July 25, 2011

Stage to Page?

My first love began in 3rd grade when my teachers, Mrs. Heller and Mrs. Stapleton, announced that our class would be performing the play "Santa Claus Takes a Vacation."  In that moment, my little 8-year-old self knew what I wanted more than anything:  to play the role of Mrs. Claus.

One by one, teachers called out the parts and students raised their hands to volunteer.  I remember vividly sitting on the rug, watching who had volunteered for each part, waiting eagerly to raise my hand.  Finally, finally after what seemed like an eternity, Mrs. Heller said, "And who would like to play the role of Mrs. Claus?"  I literally jumped up and my heart nearly burst as I shouted, "I do!"  Mrs. Heller and Mrs. Stapleton changed the direction of my life in that moment, they introduced me to the stage.  My love of the stage, performing, creating characters, letting go, and taking risks, all of these things are still very much a part of me today.

This week I have the privilege of directing an acting and improv camp for 4th - 6th graders.  It is always amazing to me to watch a group of 20 kids who barely know one another come together and share their creativity with such transparency.  On stage today I witnessed students overcoming fears to take risks and let go of restraint to be real and fearless.  It was exhilarating!

Then I had one of those light-bulb moments.  If these drama and improv games encourage such open thought and creativity for the stage, why couldn't these same games and exercises encourage the same open thought and creativity for my class with writing.  Ding!  Lightbulb.

In our first day of camp, we explored walking in different ways, like animals, through weather, unusual scenarios, and then move into walking to show an emotion.  When actors move on stage there is always a purpose, a motivation.  So we work quite a bit on motivation for emotions and movement.  Then we transition into pantomime scenes where the focus of the scene is not the action but the motivation, relationships, and beginning-middle-end.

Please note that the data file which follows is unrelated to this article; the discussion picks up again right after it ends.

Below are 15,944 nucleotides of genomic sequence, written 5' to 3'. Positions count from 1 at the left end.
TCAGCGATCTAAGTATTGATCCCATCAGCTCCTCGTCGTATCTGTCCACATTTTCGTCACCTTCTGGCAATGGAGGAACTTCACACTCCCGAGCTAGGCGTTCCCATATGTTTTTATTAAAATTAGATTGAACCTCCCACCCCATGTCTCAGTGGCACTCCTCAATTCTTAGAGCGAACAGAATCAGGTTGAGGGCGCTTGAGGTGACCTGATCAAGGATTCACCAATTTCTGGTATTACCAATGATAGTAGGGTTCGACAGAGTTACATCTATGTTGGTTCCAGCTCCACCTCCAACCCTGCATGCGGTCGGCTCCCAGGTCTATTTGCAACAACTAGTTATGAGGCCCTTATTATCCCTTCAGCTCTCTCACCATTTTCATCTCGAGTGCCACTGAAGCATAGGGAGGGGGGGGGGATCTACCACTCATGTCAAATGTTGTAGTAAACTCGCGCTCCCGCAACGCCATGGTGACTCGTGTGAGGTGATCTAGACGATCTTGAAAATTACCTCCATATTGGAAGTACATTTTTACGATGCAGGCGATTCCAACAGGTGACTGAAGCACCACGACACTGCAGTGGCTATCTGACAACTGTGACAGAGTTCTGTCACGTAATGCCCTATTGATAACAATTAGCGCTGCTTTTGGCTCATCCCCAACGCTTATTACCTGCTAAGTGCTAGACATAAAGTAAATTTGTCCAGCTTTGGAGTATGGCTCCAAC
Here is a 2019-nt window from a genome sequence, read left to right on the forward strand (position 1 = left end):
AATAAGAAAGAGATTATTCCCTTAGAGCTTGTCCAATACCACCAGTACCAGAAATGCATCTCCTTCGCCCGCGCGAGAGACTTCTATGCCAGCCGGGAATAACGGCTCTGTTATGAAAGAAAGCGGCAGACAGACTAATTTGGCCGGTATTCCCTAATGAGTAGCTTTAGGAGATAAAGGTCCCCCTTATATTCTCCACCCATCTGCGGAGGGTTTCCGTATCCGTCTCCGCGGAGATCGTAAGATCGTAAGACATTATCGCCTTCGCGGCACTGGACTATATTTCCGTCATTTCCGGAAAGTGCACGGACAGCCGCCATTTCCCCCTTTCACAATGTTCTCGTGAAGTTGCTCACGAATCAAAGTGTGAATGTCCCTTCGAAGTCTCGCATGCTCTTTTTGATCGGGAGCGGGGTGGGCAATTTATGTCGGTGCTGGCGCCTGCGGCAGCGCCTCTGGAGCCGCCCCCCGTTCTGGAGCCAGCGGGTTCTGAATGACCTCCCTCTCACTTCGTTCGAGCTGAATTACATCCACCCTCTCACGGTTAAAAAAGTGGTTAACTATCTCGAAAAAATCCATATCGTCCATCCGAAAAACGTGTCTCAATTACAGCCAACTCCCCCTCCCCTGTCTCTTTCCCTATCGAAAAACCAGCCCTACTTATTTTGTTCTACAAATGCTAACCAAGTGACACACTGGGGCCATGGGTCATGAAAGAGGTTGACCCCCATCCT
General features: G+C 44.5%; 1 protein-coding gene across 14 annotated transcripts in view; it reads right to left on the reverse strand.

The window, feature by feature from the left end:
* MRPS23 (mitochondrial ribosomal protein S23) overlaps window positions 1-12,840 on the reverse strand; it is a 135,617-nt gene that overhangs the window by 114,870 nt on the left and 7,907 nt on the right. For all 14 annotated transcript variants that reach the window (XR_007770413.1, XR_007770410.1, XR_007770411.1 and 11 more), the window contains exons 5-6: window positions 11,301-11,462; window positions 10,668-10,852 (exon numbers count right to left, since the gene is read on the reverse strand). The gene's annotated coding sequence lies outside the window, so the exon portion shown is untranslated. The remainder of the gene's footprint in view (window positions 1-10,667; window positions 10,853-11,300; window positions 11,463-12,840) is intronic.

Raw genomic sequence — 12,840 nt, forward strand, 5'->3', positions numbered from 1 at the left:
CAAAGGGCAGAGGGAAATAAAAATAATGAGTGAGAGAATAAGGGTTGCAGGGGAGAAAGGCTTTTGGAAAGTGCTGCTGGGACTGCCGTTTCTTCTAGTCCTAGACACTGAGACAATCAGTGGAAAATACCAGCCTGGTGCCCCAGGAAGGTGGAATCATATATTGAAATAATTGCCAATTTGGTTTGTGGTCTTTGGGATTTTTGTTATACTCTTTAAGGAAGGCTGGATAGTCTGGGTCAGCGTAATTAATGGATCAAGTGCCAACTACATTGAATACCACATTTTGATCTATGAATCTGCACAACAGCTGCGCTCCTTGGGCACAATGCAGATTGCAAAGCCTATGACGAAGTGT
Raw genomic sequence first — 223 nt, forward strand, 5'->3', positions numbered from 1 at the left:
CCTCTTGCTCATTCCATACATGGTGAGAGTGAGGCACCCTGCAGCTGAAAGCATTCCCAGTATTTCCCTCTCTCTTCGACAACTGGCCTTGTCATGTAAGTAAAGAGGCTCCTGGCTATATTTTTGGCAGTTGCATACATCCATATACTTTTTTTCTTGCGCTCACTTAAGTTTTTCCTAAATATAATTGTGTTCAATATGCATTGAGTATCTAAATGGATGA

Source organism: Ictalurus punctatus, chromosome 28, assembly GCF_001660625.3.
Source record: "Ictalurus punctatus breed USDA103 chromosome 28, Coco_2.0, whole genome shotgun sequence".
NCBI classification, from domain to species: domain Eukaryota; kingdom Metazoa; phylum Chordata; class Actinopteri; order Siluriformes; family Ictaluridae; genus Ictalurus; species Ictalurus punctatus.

All of this ties into creative writing (and part of me is wondering why I didn't make this observation sooner!).  I am very excited to incorporate improvisation games and exercises into my classroom to support our writing endeavors.  Students struggle with ideas for writing, desperately at times, and I think some of these games are a fantastic source for character development and plot.  It would also be fun to try a workshop environment to actually act out students' in progress writing as a tool for revision.

One of my favorite resources is Improv Ideas: A Book of Games and Lists.  Full of detailed directions and lists upon lists of ideas, places, emotions, objects, etc... this book is a tremendous resource to both the acting teacher and the classroom teacher with a flair for the dramatic.

Thank you Mrs. Heller and Mrs. Stapleton for the opportunity that has inspired me for a lifetime.
Break a leg!

July 15, 2011


One of my new favorite blogs to follow is Richard Byrne's Free Technology for Teachers.  The resources Byrne shares cover a broad spectrum of user difficulty, grade level usage, purpose, and curricular implications.  This week, besides the impressive list of resources shared (just check my starred items in Google Reader), Byrne asked We're Halfway Through the Summer, Have You Tried Anything New?

Why, yes Mr. Byrne, in fact I have tried something new.  With the realization that the first day of school is exactly one month from today, I'm going to take this opportunity to recap my new "tech-knowledge."

  • Lions and tigers and blogs, oh my!  Blogging is definitely a new adventure for me this summer.
  • ePals.com - This is an extraordinary resource worthy of it's own post on ICE.T.  It's a simple way to break through the walls of your classroom and go global!  I created an account and within 48 hours I already had a connection with a 3rd grade class to correspond with about social studies for the coming school year.
  • Google Reader - Setting up a Google Reader account was easy, check out this video from Common Craft for details, then download the Google Reader App for your smart phone so you can stay up to date anywhere (or any other Reader for RSS feeds).
  • Prezi.com -  I am just tickled with Prezi, an exciting way to take slide show presentations to a whole new level.  I'm currently working on a prezi for my school's staff retreat.  The topic for this prezi?  I'll be sharing all of the amazing tech-ed resources I've discovered this summer.
  • eBook-o-rama -  My school is receiving a cart of Netbooks this year, thanks to our amazing PTO, and I discovered some great eBook resources as a way to integrate reading and technology.